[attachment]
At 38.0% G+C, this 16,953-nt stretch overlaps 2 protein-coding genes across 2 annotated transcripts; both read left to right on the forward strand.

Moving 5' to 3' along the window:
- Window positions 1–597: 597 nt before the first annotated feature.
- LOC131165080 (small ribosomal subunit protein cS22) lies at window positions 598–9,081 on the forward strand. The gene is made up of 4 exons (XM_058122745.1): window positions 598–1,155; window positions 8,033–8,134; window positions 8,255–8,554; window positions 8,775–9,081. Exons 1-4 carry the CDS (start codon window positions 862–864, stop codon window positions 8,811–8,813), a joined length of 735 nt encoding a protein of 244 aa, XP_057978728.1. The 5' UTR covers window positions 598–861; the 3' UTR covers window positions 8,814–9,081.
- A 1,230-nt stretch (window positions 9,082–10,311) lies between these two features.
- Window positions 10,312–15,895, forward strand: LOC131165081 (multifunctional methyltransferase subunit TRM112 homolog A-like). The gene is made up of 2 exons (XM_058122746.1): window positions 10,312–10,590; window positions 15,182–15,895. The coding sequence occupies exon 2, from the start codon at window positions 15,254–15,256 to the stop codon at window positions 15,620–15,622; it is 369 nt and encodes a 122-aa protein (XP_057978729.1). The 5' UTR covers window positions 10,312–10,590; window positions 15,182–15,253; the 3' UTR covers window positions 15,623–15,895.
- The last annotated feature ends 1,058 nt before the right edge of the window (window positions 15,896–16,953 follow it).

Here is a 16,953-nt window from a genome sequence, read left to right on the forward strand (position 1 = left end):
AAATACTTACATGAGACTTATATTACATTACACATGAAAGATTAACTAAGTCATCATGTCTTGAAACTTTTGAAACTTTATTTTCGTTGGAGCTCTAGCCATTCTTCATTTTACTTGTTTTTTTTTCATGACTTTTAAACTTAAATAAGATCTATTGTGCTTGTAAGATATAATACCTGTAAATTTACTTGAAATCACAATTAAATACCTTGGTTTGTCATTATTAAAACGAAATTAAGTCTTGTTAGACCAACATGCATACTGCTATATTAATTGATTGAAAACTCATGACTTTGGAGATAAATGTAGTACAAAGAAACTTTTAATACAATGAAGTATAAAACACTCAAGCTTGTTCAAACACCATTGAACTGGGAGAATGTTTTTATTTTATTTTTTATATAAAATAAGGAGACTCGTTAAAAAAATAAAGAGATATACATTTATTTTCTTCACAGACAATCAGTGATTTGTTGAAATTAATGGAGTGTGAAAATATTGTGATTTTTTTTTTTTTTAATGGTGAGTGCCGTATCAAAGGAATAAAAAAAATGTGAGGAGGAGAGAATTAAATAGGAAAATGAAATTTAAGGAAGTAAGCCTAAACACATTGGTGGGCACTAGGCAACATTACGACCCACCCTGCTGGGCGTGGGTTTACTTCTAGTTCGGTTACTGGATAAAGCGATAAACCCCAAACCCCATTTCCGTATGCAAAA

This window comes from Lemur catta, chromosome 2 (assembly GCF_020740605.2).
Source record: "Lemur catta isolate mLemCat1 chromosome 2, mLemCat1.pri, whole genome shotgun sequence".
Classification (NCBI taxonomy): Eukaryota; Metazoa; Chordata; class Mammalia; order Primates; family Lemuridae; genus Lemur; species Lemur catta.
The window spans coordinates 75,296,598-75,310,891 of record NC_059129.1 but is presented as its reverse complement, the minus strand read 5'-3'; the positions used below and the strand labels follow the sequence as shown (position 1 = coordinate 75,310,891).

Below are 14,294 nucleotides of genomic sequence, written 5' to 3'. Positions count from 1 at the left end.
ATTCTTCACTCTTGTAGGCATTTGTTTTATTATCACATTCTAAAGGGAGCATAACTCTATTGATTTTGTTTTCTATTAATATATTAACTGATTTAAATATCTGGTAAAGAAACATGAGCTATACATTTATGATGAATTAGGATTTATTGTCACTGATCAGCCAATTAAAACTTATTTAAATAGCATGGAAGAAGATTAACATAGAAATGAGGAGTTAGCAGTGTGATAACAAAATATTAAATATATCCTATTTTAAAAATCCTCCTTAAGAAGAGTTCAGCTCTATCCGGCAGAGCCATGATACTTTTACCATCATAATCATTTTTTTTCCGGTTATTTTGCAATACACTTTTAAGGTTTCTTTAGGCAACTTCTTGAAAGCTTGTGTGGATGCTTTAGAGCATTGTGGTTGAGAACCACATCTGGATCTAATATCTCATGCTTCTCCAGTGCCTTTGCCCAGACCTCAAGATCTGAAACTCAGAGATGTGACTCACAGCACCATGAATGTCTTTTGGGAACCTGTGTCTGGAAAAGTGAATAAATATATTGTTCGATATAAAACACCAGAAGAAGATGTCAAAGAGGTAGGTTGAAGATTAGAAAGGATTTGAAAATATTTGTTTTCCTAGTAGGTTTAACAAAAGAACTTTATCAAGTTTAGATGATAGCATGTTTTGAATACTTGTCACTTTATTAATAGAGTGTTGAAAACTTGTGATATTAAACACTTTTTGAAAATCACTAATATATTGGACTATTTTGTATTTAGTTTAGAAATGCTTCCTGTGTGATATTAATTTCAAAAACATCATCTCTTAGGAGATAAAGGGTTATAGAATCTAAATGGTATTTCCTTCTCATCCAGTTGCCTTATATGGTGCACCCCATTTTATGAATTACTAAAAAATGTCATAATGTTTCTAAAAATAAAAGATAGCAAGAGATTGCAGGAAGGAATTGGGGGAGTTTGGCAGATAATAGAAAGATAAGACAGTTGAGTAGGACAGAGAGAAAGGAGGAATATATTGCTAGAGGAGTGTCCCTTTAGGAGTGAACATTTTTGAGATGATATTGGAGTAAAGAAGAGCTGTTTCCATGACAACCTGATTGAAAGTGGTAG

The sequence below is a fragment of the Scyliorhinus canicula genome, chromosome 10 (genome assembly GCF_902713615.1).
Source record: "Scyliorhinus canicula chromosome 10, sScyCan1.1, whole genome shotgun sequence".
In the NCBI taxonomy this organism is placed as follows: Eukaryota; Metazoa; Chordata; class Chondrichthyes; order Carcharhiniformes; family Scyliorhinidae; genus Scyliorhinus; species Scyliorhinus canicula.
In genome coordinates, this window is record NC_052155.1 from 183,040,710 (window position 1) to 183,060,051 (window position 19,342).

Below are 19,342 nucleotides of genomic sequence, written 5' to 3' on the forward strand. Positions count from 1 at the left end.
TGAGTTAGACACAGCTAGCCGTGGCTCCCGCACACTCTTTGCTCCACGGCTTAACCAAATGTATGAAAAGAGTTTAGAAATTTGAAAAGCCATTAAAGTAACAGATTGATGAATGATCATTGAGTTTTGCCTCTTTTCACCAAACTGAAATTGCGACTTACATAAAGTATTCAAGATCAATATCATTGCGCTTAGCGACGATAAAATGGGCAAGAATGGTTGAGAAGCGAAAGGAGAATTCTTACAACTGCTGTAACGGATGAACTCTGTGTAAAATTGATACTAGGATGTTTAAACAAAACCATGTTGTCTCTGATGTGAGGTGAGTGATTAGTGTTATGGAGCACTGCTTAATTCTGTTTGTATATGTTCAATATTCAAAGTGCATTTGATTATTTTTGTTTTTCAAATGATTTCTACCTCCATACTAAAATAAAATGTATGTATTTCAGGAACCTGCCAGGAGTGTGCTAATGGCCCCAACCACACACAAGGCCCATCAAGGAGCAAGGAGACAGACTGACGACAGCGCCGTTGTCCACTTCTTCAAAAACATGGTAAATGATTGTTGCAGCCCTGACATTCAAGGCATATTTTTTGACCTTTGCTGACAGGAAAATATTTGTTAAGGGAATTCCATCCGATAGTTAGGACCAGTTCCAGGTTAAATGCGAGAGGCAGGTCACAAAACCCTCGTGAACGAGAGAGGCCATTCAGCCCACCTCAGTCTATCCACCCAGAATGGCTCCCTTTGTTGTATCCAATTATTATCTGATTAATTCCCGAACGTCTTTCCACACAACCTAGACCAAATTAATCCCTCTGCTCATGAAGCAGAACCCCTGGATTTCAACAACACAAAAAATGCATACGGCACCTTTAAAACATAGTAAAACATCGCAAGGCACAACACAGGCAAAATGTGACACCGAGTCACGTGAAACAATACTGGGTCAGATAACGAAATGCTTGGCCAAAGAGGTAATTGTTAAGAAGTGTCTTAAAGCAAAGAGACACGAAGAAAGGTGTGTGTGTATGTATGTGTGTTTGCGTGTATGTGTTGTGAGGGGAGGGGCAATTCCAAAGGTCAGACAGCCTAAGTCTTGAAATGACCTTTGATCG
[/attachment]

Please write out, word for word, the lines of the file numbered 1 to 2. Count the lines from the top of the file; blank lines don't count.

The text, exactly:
At 38.0% G+C, this 16,953-nt stretch overlaps 2 protein-coding genes across 2 annotated transcripts; both read left to right on the forward strand.

Moving 5' to 3' along the window: